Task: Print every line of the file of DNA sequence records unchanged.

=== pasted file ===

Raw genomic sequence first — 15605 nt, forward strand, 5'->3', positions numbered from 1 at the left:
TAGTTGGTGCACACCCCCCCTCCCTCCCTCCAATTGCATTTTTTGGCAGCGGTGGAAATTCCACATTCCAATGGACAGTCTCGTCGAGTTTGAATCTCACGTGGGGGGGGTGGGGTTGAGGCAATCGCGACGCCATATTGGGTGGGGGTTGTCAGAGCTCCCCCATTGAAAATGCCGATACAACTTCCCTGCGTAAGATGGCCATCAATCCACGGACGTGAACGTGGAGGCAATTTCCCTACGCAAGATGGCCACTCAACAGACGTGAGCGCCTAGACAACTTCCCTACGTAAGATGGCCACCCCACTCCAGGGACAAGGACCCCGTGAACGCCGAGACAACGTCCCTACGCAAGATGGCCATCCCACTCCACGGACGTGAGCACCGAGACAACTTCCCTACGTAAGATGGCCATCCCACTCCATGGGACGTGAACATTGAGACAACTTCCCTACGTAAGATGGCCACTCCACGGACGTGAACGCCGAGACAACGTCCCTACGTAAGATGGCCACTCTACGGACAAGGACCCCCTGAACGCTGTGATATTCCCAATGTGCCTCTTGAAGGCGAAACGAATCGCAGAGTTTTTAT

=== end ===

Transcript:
Raw genomic sequence first — 15605 nt, forward strand, 5'->3', positions numbered from 1 at the left:
TAGTTGGTGCACACCCCCCCTCCCTCCCTCCAATTGCATTTTTTGGCAGCGGTGGAAATTCCACATTCCAATGGACAGTCTCGTCGAGTTTGAATCTCACGTGGGGGGGGTGGGGTTGAGGCAATCGCGACGCCATATTGGGTGGGGGTTGTCAGAGCTCCCCCATTGAAAATGCCGATACAACTTCCCTGCGTAAGATGGCCATCAATCCACGGACGTGAACGTGGAGGCAATTTCCCTACGCAAGATGGCCACTCAACAGACGTGAGCGCCTAGACAACTTCCCTACGTAAGATGGCCACCCCACTCCAGGGACAAGGACCCCGTGAACGCCGAGACAACGTCCCTACGCAAGATGGCCATCCCACTCCACGGACGTGAGCACCGAGACAACTTCCCTACGTAAGATGGCCATCCCACTCCATGGGACGTGAACATTGAGACAACTTCCCTACGTAAGATGGCCACTCCACGGACGTGAACGCCGAGACAACGTCCCTACGTAAGATGGCCACTCTACGGACAAGGACCCCCTGAACGCTGTGATATTCCCAATGTGCCTCTTGAAGGCGAAACGAATCGCAGAGTTTTTAT